COURT OF APPEAL OF LOUISIANA, FOURTH CIRCUIT
APPEAL FROM THE CIVIL DISTRICT COURT FOR THE PARISH OF ORLEANS, STATE OF LOUISIANA NO. 83-3371, DIVISION "D" HONORABLE Louis A. DiRosa, JUDGE. 1986.LA.1375
Patrick M. Schott, Denis A. Barry and Joan Bernard Armstrong JJ.
DECISION OF THE COURT DELIVERED BY THE HONORABLE JUDGE BARRY
A racehorse trainer complains that the Louisiana State Racing Commission imposes disproportionate sanctions for the same violations.
A horse trained by George Salicos finished fourth at Delta Downs Race Track. A post-race analysis and a split sample of the horse's urine was positive for prohibited stimulants. The Commission suspended Salicos' license for two years, imposed a $500 fine, and the trial court affirmed.
Salicos' sole issue asks whether trainers have the right to equal penalties for the same violation. He contends the court erred by not remanding for additional evidence on the penalty. La. R.S. 49:964. *fn1 He asserts his penalty is overly severe compared to sentences imposed on two other trainers who were suspended for six and thirteen months for the same offense. Salicos maintains R.S. 4:1552 violates the Louisiana Constitution.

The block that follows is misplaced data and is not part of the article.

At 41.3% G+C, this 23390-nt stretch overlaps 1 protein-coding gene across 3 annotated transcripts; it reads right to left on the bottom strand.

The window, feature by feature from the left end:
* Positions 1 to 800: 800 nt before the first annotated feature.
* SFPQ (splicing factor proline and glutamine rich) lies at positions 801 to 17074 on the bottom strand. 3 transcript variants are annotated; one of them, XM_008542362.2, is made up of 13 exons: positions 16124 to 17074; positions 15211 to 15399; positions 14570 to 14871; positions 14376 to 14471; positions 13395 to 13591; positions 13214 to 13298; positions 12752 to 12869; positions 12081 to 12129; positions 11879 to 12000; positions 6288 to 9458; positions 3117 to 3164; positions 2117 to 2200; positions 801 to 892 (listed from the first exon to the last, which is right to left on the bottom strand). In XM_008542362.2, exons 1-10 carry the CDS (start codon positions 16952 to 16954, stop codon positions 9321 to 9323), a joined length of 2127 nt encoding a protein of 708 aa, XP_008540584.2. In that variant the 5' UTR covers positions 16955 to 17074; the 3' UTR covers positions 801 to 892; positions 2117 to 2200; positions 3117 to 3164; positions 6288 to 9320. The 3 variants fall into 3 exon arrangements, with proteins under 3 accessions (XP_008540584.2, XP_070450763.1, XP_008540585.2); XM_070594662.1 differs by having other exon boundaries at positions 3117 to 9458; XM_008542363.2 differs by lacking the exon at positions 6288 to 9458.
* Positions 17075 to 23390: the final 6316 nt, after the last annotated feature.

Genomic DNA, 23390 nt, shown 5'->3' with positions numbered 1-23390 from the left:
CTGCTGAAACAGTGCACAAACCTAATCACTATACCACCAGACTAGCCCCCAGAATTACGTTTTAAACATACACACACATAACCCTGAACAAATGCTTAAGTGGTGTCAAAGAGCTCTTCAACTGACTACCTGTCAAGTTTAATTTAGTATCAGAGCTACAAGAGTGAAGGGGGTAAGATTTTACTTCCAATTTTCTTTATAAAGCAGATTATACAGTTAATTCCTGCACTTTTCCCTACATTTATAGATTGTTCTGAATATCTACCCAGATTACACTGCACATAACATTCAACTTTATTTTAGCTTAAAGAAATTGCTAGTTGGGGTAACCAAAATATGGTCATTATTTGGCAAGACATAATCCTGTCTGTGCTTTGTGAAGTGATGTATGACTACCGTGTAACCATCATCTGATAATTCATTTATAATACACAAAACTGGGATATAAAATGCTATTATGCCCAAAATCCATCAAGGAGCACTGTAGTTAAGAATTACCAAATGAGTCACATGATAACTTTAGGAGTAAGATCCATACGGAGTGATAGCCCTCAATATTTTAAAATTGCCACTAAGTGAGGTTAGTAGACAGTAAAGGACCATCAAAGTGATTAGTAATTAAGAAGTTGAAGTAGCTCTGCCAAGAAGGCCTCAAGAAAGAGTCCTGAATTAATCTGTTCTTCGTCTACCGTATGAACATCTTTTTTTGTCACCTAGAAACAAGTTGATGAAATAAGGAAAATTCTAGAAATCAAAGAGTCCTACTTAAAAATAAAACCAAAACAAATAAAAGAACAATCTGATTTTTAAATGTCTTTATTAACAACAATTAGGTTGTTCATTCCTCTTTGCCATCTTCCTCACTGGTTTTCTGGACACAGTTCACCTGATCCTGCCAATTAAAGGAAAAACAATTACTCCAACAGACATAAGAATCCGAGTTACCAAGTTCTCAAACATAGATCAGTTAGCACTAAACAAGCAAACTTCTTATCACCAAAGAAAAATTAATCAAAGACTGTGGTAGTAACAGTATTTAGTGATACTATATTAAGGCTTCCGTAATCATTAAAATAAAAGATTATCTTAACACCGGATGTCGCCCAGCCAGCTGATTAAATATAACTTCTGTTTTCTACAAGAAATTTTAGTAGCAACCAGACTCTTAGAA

Salicos was previously suspended for violations of the medication rule. Equal protection does not require that each trainer found guilty of the same offense be given the same penalty, as each case must stand upon its own circumstances. Loftin v. Louisiana State Racing Commission, 449 So.2d 136 (La.App. 4th Cir. 1984). In Loftin we specified:
"It is true that the statute (R.S. 4:155) does not set our any specific penalty for a specific violation; however, the determination of a fine or other penalty is vested in the Commission subject to judicial review for abuses of discretion. Here the penalty given, three years suspension, is not an abuse of discretion and is not constitutionally excessive.
The flexibility of the statute in allowing the Commission to look to all the evidence and consider all the surrounding circumstances before imposing a fine or penalty, once all due process and equal protection considerations are met, subject to judicial review, meets the legislative intent and policy, is uniform in its application and effect, and, is constitutional in its application. To hold otherwise would be to mandate the same penalties for a similar violation regardless of its frequency of occurrence and/or severity. We hold, therefore, that LSA-R.S. 4:155 is constitutional and does not allow an unequal application of the law." Brileye v. Louisiana State Racing Commission, 410 So.2d 802 (La.App. 3rd Cir. 1982), writ denied, 414 So.2d 375 (La. 1982).
The Commission's decision is supported by the evidence and is not arbitrary or capricious.